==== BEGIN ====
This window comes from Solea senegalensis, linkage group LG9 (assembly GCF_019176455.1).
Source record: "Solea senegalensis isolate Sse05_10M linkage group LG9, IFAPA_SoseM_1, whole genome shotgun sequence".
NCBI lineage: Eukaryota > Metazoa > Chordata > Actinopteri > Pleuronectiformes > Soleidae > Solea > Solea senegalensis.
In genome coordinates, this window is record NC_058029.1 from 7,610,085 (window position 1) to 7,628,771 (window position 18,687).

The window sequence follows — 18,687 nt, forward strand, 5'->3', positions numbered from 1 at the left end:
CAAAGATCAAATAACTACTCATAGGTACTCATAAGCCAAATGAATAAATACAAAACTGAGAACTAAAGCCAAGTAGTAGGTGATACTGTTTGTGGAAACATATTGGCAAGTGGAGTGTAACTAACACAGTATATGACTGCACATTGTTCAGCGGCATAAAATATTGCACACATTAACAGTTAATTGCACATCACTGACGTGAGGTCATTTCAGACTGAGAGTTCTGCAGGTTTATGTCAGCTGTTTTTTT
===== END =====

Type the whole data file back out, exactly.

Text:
This window comes from Solea senegalensis, linkage group LG9 (assembly GCF_019176455.1).
Source record: "Solea senegalensis isolate Sse05_10M linkage group LG9, IFAPA_SoseM_1, whole genome shotgun sequence".
NCBI lineage: Eukaryota > Metazoa > Chordata > Actinopteri > Pleuronectiformes > Soleidae > Solea > Solea senegalensis.
In genome coordinates, this window is record NC_058029.1 from 7,610,085 (window position 1) to 7,628,771 (window position 18,687).

The window sequence follows — 18,687 nt, forward strand, 5'->3', positions numbered from 1 at the left end:
CAAAGATCAAATAACTACTCATAGGTACTCATAAGCCAAATGAATAAATACAAAACTGAGAACTAAAGCCAAGTAGTAGGTGATACTGTTTGTGGAAACATATTGGCAAGTGGAGTGTAACTAACACAGTATATGACTGCACATTGTTCAGCGGCATAAAATATTGCACACATTAACAGTTAATTGCACATCACTGACGTGAGGTCATTTCAGACTGAGAGTTCTGCAGGTTTATGTCAGCTGTTTTTTT